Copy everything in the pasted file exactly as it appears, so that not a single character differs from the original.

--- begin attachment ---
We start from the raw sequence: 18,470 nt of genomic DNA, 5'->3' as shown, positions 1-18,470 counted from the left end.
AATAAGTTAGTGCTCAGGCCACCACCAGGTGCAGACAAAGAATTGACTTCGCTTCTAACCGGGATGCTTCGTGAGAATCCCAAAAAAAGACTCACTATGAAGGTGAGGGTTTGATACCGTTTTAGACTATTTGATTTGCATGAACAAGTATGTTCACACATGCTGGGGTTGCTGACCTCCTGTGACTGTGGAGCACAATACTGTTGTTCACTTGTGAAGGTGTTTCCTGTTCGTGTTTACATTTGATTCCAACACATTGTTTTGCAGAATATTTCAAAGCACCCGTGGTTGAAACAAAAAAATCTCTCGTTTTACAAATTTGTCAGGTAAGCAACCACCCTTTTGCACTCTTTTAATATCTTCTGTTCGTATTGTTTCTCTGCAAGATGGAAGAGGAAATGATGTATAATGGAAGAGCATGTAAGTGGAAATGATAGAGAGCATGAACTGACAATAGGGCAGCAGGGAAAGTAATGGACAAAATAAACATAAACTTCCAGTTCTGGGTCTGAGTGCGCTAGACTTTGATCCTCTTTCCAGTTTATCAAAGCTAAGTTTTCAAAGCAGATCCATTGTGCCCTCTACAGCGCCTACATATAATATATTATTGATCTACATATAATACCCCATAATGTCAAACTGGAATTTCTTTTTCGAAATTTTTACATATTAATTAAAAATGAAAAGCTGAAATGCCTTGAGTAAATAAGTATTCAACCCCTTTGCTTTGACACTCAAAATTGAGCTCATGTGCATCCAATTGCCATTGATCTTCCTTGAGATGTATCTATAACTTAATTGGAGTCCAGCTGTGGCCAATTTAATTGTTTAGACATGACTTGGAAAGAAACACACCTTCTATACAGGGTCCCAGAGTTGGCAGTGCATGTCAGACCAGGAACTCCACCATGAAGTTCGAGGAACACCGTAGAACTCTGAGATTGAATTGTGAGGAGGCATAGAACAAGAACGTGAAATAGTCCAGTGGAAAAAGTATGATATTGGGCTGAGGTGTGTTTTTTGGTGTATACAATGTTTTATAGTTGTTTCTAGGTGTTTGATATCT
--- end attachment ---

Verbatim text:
We start from the raw sequence: 18,470 nt of genomic DNA, 5'->3' as shown, positions 1-18,470 counted from the left end.
AATAAGTTAGTGCTCAGGCCACCACCAGGTGCAGACAAAGAATTGACTTCGCTTCTAACCGGGATGCTTCGTGAGAATCCCAAAAAAAGACTCACTATGAAGGTGAGGGTTTGATACCGTTTTAGACTATTTGATTTGCATGAACAAGTATGTTCACACATGCTGGGGTTGCTGACCTCCTGTGACTGTGGAGCACAATACTGTTGTTCACTTGTGAAGGTGTTTCCTGTTCGTGTTTACATTTGATTCCAACACATTGTTTTGCAGAATATTTCAAAGCACCCGTGGTTGAAACAAAAAAATCTCTCGTTTTACAAATTTGTCAGGTAAGCAACCACCCTTTTGCACTCTTTTAATATCTTCTGTTCGTATTGTTTCTCTGCAAGATGGAAGAGGAAATGATGTATAATGGAAGAGCATGTAAGTGGAAATGATAGAGAGCATGAACTGACAATAGGGCAGCAGGGAAAGTAATGGACAAAATAAACATAAACTTCCAGTTCTGGGTCTGAGTGCGCTAGACTTTGATCCTCTTTCCAGTTTATCAAAGCTAAGTTTTCAAAGCAGATCCATTGTGCCCTCTACAGCGCCTACATATAATATATTATTGATCTACATATAATACCCCATAATGTCAAACTGGAATTTCTTTTTCGAAATTTTTACATATTAATTAAAAATGAAAAGCTGAAATGCCTTGAGTAAATAAGTATTCAACCCCTTTGCTTTGACACTCAAAATTGAGCTCATGTGCATCCAATTGCCATTGATCTTCCTTGAGATGTATCTATAACTTAATTGGAGTCCAGCTGTGGCCAATTTAATTGTTTAGACATGACTTGGAAAGAAACACACCTTCTATACAGGGTCCCAGAGTTGGCAGTGCATGTCAGACCAGGAACTCCACCATGAAGTTCGAGGAACACCGTAGAACTCTGAGATTGAATTGTGAGGAGGCATAGAACAAGAACGTGAAATAGTCCAGTGGAAAAAGTATGATATTGGGCTGAGGTGTGTTTTTTGGTGTATACAATGTTTTATAGTTGTTTCTAGGTGTTTGATATCT